This seems like an excellent way to encourage students to think about a wide variety of issues and should give them a much-needed broader perspective prior to choosing topics to explore for class projects. I see potential application for our American Studies classes, IGGS, Senior Writers' Seminar, Global Voices, English Language Learners ....
Tuesday, May 25, 2010
Twitter Power: Learning From Ourselves in Real Time
People aren't laughing and making fun of Tweeters anymore; it is no longer just a celebrity phenomenon. The Library of Congress has chosen to archive the world's tweets in order to curate and disseminate information to scholars. What a trove of oral history from 114 million users!
Individuals have a voice which is connected to the world as never before. Twitter has been used as an activist tool, one for promoting social good; it is now looked to as a barometer of people's reactions to evens and products.
Chris Wilson, from Venice, LA, reinforces that fact that we need to think critically about what we hear and see with regards to the oil spill. As reported by MSNBC, "Venice's [LA] charter fishermen and tourism bosses are blaming negative US media coverage of the Gulf oil spill for doing more damage to the industry than the oil slick itself, with their livelihoods threatened because tourists are canceling trips, despite 95 percent of the state's waters being open for fishing."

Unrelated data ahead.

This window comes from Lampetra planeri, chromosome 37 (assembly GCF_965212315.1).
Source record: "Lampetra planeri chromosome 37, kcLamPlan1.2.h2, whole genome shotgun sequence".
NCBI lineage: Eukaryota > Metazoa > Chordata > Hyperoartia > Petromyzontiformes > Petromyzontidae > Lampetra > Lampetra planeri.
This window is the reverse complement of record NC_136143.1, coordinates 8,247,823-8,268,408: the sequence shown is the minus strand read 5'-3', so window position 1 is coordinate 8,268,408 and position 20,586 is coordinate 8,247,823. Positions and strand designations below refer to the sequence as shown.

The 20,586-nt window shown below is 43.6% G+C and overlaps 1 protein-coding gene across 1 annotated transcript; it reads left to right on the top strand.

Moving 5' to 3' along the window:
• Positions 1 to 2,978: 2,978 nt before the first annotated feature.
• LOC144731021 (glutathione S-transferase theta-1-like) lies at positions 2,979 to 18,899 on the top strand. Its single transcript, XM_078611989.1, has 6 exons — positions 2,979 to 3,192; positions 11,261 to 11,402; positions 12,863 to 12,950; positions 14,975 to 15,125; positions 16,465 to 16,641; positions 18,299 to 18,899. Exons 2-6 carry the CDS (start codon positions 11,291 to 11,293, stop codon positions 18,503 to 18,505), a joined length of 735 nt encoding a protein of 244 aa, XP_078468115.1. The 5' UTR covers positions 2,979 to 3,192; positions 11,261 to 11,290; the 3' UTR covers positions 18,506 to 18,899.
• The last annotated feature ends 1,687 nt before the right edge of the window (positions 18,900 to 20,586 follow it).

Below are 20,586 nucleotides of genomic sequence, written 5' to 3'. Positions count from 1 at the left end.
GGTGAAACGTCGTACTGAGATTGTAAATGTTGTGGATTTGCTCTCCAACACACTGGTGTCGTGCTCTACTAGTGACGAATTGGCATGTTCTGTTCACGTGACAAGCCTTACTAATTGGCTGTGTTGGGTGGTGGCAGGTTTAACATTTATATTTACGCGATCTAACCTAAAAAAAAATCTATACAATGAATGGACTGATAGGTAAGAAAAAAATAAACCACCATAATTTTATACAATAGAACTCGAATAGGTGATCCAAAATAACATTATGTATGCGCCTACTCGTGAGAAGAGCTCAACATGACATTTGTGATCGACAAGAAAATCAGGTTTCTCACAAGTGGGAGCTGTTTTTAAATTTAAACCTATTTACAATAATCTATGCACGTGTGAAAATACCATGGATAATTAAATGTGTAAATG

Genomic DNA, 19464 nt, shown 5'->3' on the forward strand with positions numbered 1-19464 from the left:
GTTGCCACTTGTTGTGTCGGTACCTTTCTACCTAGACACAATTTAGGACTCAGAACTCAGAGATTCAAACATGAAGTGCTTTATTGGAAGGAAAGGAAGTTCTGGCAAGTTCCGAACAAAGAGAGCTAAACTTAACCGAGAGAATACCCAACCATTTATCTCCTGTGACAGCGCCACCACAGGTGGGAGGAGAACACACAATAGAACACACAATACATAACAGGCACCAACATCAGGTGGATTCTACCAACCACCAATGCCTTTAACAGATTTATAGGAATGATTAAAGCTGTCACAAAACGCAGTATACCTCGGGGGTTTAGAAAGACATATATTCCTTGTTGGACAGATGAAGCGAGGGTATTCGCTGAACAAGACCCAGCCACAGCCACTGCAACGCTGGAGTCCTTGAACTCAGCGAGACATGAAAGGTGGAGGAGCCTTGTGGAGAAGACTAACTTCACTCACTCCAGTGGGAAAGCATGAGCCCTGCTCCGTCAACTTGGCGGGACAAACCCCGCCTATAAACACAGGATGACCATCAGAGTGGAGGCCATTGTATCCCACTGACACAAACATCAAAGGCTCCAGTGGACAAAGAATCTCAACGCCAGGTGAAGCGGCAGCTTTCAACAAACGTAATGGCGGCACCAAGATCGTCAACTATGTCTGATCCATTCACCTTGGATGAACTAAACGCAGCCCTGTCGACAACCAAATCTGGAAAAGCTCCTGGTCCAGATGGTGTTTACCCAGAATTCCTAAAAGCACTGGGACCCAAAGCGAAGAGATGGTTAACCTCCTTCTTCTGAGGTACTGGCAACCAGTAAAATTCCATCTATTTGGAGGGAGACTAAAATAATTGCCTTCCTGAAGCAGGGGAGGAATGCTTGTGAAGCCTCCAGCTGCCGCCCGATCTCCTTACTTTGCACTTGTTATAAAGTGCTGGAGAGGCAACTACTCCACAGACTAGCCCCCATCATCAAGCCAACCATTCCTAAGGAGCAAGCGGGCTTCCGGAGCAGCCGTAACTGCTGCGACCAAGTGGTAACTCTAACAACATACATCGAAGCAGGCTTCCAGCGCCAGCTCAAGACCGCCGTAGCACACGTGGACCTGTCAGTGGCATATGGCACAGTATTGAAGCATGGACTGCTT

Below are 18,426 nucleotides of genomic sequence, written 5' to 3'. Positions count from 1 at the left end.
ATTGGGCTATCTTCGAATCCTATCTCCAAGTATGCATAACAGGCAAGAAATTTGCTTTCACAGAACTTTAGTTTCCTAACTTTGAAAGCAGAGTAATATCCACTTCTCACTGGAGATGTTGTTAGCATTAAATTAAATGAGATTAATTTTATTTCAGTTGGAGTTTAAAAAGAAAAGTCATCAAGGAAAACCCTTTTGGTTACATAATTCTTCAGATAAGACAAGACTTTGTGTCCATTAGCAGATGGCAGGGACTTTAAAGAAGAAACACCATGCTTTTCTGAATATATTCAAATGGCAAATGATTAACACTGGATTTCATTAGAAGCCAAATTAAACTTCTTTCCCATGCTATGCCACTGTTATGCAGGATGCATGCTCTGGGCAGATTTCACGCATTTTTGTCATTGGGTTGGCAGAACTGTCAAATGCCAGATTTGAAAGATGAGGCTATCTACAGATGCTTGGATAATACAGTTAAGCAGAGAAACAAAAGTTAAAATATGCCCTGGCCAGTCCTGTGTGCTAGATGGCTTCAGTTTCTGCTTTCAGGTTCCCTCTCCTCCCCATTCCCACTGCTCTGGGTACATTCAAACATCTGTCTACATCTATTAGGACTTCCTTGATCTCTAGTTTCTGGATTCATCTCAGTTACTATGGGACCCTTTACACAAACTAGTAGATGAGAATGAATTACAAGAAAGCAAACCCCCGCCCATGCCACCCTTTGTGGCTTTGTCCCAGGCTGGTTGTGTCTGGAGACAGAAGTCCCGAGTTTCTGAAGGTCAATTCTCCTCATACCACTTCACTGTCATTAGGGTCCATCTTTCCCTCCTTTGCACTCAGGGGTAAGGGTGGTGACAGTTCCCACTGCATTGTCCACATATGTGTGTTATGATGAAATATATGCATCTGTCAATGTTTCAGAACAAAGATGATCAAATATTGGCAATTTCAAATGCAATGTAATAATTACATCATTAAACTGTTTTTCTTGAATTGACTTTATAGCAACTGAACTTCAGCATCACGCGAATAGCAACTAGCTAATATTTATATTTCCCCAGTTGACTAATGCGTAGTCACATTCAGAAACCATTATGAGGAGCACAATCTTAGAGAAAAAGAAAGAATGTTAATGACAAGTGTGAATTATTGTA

See Wilson's fish steak, the Executive Director of the EPA, the President of the National Wildlife Federation, and more images, and the story by Greg Bluestein, from the area at:http://www.msnbc.msn.com/id/37075377/displaymode/1176/rstry/37272705/
"BP delays attempt to plug leak with mud" 21 May 2010
Monday, May 24, 2010